SB 5121

This analysis was prepared by non-partisan legislative staff for the use of legislative members in their deliberations. This analysis is not a part of the legislation nor does it constitute a statement of legislative intent.

As Passed House:

April 10, 2015

Title: An act relating to establishing a marijuana research license.

Brief Description: Establishing a marijuana research license.

Sponsors: Senators Kohl-Welles, Rivers, Bailey, Pedersen, Liias, McAuliffe, Frockt, Chase, Keiser and Hatfield.

Brief History:

Committee Activity:

Commerce & Gaming: 3/23/15, 3/24/15 [DPA];

Appropriations: 4/6/15, 4/7/15 [DP(w/oCOG amd)].

Floor Activity:

Passed House: 4/10/15, 95-0.

Brief Summary of Bill

  • Creates a license to grow marijuana for research purposes.

  • Permits the University of Washington and Washington State University to collaborate with marijuana research licensees for research purposes.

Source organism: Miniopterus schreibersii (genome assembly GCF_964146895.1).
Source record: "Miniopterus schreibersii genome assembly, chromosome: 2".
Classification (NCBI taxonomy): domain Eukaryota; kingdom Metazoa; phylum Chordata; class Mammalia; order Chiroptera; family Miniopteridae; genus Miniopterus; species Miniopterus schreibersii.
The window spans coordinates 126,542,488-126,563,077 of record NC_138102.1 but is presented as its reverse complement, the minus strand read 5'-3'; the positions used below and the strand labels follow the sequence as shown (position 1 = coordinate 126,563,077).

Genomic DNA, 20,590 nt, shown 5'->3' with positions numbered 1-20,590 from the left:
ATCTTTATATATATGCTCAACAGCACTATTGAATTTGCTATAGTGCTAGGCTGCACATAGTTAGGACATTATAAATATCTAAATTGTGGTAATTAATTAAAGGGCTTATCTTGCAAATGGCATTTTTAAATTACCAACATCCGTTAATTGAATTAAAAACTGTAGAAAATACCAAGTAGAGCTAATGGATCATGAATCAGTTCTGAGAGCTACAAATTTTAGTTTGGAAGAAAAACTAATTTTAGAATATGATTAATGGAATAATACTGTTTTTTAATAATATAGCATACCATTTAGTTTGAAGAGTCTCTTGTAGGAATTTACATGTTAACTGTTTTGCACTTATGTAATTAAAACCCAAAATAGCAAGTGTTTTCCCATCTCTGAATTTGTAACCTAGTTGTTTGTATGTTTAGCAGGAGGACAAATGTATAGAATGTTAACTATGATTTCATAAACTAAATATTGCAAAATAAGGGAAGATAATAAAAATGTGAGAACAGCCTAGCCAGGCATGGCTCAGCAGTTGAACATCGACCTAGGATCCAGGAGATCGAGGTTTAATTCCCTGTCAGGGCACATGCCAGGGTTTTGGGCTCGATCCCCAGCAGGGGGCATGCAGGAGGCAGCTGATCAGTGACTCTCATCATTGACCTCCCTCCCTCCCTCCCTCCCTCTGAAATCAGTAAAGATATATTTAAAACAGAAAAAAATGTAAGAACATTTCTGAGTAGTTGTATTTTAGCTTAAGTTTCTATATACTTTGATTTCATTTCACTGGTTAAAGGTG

Majority Report: Do pass as amended. Signed by 9 members: Representatives Hurst, Chair; Wylie, Vice Chair; Condotta, Ranking Minority Member; Holy, Assistant Ranking Minority Member; Blake, Kirby, Scott, Van De Wege and Vick.

Staff: David Rubenstein (786-7153).


Majority Report: Do pass without amendment by Committee on Commerce & Gaming. Signed by 32 members: Representatives Hunter, Chair; Ormsby, Vice Chair; Chandler, Ranking Minority Member; Parker, Assistant Ranking Minority Member; Wilcox, Assistant Ranking Minority Member; Buys, Carlyle, Cody, Condotta, Dent, Dunshee, Fagan, Haler, Hansen, Hudgins, G. Hunt, S. Hunt, Jinkins, Kagi, Lytton, MacEwen, Magendanz, Pettigrew, Sawyer, Senn, Springer, Stokesbary, Sullivan, Taylor, Tharinger, Van Werven and Walkinshaw.

Staff: Melissa Palmer (786-7388).


Overview of Initiative Measure No. 502.

Initiative Measure No. 502 (I-502) was a ballot measure approved by Washington voters in November 2012 that: (1) legalized the production, processing, possession, and personal use of marijuana; (2) created a framework for a regulatory scheme to be further developed by the Liquor Control Board (LCB) through its rule-making authority; and (3) revised provisions in criminal statute to accommodate such legalization in accordance with the requirements of the initiative.